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Neverland Valley Ranch (renamed Sycamore Valley Ranch) is a developed property in Santa Barbara County, California, located at 5225 Figueroa Mountain Road, Los Olivos, California 93441, first opened in 1988. It is most famous for being the home of the American entertainer Michael Jackson. Jackson named the property after Neverland, the fantasy island in the story of Peter Pan, a boy who never grows up. Michael's first encounter with the ranch came when he visited Paul McCartney, who was staying there during their filming of the "Say Say Say" video. According to La Toya Jackson, Michael expressed interest to her in someday owning the property at that time.
|Location||Los Olivos, California, United States of America|
|Owner||Estate of Michael Jackson & Colony NorthStar|
|Area||3,000 acres (1,200 ha)|
The ranch is located about 5 miles (8 km) north of unincorporated Los Olivos, and about eight miles (13 km) north of the town of Santa Ynez. The Chamberlin Ranch is to the west, and the rugged La Laguna Ranch, is to the north. The Santa Barbara County Assessor's office says the ranch is approximately 3,000 acres (1214 hectares).
Residence of Michael JacksonEdit
The estate was originally known as the Zaca Laderas Ranch at the time of its purchase by the property developer William Bone in 1977. Bone renamed the estate the Sycamore Valley Ranch and moved there with his family. Bone commissioned the architect Robert Altevers to design the principal buildings on the ranch, and the pair spent two and a half years researching potential designs and ideas. The 13,000 sq ft main house was completed in 1982 with formal gardens, a stone bridge, and a four acre lake with a five foot waterfall. Bone later said that in building the house he had "...a desire to express everything I had learned in 15 years of home building...I achieved here all the things I wanted to do in my business but could not".
The entertainer Michael Jackson purchased the estate from Bone in 1988. for a sum variously reported to be 16.5 to 30 million US dollars. The property was initially purchased by a trust with Jackson's lawyer, John Branca, and his accountant, Marshall Gelfand, as trustees, for reasons of privacy. The arrangement was later rescinded by Jackson in April 1988 and he became the ultimate owner of the property. It was Jackson's home as well as his private amusement park and it contained a floral clock, numerous artistic garden statues featuring children, and a petting zoo. The amusement park included two railroads: one 3 ft (914 mm) narrow gauge named "Neverland Valley Railroad" with a steam locomotive named Katherine after his mother (Crown 4-4-0 (2B); built 1973 with two coaches), and the other a 2 ft (610 mm) narrow gauge with a locomotive named C. P. Huntington made by Chance Rides. There was also a Ferris wheel, Carousel, Zipper, Octopus, Pirate Ship, Wave Swinger, Super Slide, roller coaster, bumper cars, and an amusement arcade. The master closet also contained a secret safe room for security. Jackson was also an avid art collector.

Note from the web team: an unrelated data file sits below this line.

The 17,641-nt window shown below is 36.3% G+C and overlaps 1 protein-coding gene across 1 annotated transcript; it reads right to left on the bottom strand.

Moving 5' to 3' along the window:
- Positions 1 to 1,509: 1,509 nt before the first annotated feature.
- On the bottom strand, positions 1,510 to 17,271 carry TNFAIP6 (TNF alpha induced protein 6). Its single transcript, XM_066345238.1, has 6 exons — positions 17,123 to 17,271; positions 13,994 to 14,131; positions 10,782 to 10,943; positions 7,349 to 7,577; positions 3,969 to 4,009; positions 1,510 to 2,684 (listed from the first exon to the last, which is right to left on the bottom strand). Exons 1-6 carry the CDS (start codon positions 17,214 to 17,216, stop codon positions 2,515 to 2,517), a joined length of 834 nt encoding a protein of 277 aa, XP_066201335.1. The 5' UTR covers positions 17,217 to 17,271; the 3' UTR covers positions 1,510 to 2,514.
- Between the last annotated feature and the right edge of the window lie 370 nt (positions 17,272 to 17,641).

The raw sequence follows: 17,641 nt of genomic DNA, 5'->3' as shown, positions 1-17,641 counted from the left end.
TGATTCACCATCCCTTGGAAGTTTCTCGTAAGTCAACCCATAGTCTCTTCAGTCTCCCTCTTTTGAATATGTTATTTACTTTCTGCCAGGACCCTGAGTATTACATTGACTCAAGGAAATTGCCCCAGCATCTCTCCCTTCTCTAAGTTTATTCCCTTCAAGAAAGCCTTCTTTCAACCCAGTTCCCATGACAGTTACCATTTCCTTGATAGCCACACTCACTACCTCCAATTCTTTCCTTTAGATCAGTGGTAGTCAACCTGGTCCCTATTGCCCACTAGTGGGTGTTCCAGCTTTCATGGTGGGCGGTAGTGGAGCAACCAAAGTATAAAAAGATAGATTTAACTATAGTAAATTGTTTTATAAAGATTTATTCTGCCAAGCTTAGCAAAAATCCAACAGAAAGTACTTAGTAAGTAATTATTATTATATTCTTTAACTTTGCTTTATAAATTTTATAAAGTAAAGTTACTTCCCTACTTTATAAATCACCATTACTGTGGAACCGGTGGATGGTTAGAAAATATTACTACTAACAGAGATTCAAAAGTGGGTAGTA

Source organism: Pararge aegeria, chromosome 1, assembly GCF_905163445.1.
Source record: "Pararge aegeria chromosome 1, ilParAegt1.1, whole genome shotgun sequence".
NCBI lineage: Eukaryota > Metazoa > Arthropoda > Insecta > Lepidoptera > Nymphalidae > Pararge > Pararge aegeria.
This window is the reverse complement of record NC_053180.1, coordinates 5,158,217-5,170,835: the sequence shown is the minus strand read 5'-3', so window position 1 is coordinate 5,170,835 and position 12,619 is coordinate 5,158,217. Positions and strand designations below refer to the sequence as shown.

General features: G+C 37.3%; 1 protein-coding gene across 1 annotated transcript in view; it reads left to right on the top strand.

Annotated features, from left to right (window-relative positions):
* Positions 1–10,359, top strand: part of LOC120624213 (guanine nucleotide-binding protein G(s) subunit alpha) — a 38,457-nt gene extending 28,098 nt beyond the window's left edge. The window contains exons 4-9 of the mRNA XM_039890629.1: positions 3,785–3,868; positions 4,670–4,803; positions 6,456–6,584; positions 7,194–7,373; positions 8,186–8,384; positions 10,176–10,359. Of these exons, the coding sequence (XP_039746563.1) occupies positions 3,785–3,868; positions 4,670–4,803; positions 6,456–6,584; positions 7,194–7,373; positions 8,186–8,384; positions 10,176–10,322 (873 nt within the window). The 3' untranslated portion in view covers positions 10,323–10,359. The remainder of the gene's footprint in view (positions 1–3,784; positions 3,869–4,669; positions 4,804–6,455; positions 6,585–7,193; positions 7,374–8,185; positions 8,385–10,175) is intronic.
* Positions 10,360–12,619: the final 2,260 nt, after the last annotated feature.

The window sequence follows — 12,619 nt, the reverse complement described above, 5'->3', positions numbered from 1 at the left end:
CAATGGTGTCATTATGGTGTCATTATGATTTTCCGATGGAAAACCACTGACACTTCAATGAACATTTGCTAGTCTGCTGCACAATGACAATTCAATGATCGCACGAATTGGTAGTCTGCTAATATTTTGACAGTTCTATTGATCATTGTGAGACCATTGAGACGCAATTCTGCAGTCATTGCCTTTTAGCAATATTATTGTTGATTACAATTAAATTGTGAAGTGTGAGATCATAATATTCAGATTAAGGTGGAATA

Neverland Ranch was searched extensively by police officers in connection with the People v. Jackson trial after he was charged with multiple counts of molesting a minor in 2003. Jackson was acquitted of all charges. However, Jackson stated he would never live at the property again as he no longer considered the ranch a home. He stated he felt the 70 police officers had "violated" the property in their searches. Jackson's sister, La Toya, wrote of her experience staying at the ranch during her brothers trial in her 2012 memoir Starting Over. In 2006, the facilities were closed and most of the staff were dismissed, with a spokesperson stating that this was the reflection of the fact that Jackson no longer lived there.
Reports of foreclosure proceedings alleged to have commenced against Neverland Ranch on October 22, 2007 were published. However, a spokesperson for Jackson said that the loan was merely being refinanced and Jackson (later his Estate) remained the majority stake holder, with a legal retention of 87.5% of the ranch.